Dear Recycle Lady,
I have an aerosol can with a non-removable large plastic top containing the nozzle. Will this aerosol can recycle? Hope It Recycles
Dear Hope It Recycles,
Yes, it can be recycled with steel cans. Before recycling your can, spray until nothing more comes out or you do not hear any product inside when you shake it. According to earth911.com, aerosol cans used to contain chlorofluorocarbons (CFCs) that were thought to deplete the ozone layer, but those chemicals were phased out in 1978.
Dear Recycle Lady,
Are there companies that are making products out of recycled ocean plastic? If so, what are some of these products? Hard to Believe
Dear Hard to Believe,
Every minute a dump truck of plastic waste enters our oceans, says Erin Simon, head of Plastic Waste and Business at World Wildlife Fund (WWF). “From sea turtles to whales, plastic pollution is wreaking havoc on ocean life through ingestion, entanglement, and habitat loss due to pollution.” Thankfully, there are companies today that are committed to using these recycled ocean materials to make new products. A few of those dedicated companies are Adidas’s Parley running shoes, Solgaard’s Shore-Tex backpacks and fanny packs, Sea Bags’ toiletry bags made from sailboat sailcloth, Leonisa Love’s swimsuits, Norton Poing unisex sunglasses, Humanscale’s high-performance smart chairs, Hanover’s 2 laptop backpacks, Ocean Sole & Sea Star’s beachwear, Kevin Murphy’s Ocean Plastic Packaging and the Marine Debris Bakelite Project, a collection of 11 Bakelite look-alike products. Also, there is evening wear, yarn, green toys, and surf boards that are being made from recycled ocean plastics. These are great products, but they can be made of other materials, if no plastic was available. Best of all, properly recycle or dispose of used products and never dump in the waterways.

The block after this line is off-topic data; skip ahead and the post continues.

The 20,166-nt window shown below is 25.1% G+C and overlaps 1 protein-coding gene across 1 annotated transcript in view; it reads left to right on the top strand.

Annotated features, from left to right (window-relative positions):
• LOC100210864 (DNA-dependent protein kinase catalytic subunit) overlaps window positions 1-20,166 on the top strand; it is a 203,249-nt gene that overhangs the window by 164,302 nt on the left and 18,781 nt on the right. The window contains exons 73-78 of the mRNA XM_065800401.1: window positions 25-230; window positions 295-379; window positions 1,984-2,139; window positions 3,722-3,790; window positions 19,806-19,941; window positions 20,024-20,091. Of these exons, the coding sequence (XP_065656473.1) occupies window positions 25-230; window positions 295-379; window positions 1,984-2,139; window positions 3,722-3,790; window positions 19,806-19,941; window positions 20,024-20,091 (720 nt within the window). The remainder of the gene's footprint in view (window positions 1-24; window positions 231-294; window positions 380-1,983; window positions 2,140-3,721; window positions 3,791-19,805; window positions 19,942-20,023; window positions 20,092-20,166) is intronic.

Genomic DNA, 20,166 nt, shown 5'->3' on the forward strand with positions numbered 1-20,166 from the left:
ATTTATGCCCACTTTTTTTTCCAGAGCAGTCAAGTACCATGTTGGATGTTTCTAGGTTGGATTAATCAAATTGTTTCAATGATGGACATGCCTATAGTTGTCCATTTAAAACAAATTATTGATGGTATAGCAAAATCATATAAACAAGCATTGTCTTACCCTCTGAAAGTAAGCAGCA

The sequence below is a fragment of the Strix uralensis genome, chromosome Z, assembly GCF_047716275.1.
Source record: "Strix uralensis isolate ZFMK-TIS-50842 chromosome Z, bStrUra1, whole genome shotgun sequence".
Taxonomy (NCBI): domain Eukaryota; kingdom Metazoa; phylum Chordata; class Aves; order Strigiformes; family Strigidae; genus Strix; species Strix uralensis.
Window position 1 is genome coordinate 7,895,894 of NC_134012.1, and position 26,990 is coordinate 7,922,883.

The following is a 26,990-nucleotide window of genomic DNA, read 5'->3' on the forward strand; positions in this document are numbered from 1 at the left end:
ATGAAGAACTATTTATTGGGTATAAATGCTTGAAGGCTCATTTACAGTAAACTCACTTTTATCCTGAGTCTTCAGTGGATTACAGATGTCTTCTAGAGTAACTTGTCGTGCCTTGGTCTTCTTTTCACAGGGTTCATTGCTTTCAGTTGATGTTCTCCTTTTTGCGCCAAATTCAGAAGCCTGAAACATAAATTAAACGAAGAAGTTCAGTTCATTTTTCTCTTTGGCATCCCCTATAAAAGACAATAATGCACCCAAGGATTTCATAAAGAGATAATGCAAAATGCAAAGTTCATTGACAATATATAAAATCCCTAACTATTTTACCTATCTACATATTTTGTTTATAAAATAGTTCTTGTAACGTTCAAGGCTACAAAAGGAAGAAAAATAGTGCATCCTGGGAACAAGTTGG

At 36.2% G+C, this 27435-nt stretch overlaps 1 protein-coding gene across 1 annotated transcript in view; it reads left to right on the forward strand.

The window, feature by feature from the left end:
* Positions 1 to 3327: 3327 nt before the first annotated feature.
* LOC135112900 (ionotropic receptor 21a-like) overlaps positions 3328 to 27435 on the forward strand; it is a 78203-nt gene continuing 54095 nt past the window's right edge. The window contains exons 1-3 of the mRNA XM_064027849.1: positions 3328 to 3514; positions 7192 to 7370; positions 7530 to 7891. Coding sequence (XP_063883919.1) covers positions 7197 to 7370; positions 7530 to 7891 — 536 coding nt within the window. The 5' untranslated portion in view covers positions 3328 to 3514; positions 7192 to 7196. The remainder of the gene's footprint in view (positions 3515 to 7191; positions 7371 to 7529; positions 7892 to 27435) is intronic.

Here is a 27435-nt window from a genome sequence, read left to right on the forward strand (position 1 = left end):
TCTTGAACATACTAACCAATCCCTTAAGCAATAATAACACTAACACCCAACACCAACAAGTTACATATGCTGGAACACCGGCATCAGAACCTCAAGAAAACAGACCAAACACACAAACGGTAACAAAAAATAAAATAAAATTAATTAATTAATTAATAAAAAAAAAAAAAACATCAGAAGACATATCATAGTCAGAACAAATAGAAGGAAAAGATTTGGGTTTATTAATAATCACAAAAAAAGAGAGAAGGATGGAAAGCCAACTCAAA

When researching the above question, I found website, https://earthbuddies.net/5- plastics. It lists the top five plastic wastes that litter our ocean. Not surprisingly, single-use plastic bags top the list. They look so much like a jelly fish that marine life mistakenly think they are food and many die from eating them. Other marine life gets entangled in the handles. Plastic bottles are second and account for approximately 11% of global plastic waste. One word of caution – avoid reusing plastic bottles as some types of plastic becomes toxic. Food containers and cutlery are third, particularly takeaway and delivery food containers whose use increased exponentially during the coronavirus pandemic. Use of the fourth plastic waste product, plastic wrapping, has also increased during the pandemic. Plastic wrappings account for approximately 9% of global plastic waste. The fifth product is fishing equipment, particularly the synthetic rope from which fishing nets are made. Additionally, two dishonorable mentions were listed. First dishonorable mention is cigarette butts because they can break down into microplastics. Plus, they contain chemicals that are harmful to every single organisms swallowing them. There is then a chance that the fish that ate these toxic chemicals are caught by fishermen and sold to markets to be consumed by humans. “Throwing cigarette butts into our waterways is like poisoning ourselves,” says the article. Diapers and wet wipes were the second dishonorable mention since they contain human waste and other rubbish. Diapers and wet wipes should all be put in the trash, never in the waterways.
Good News: Kudos to Evian that has announced that they plan to make all their plastic bottles from 100 percent recycled plastic by 2025.
Have questions about recycling, or interesting information about recycling? Send questions or requests to email@example.com . Dear Recycle Lady is sponsored jointly by the Greenbrier Recycling Center and Greenworks Recycling.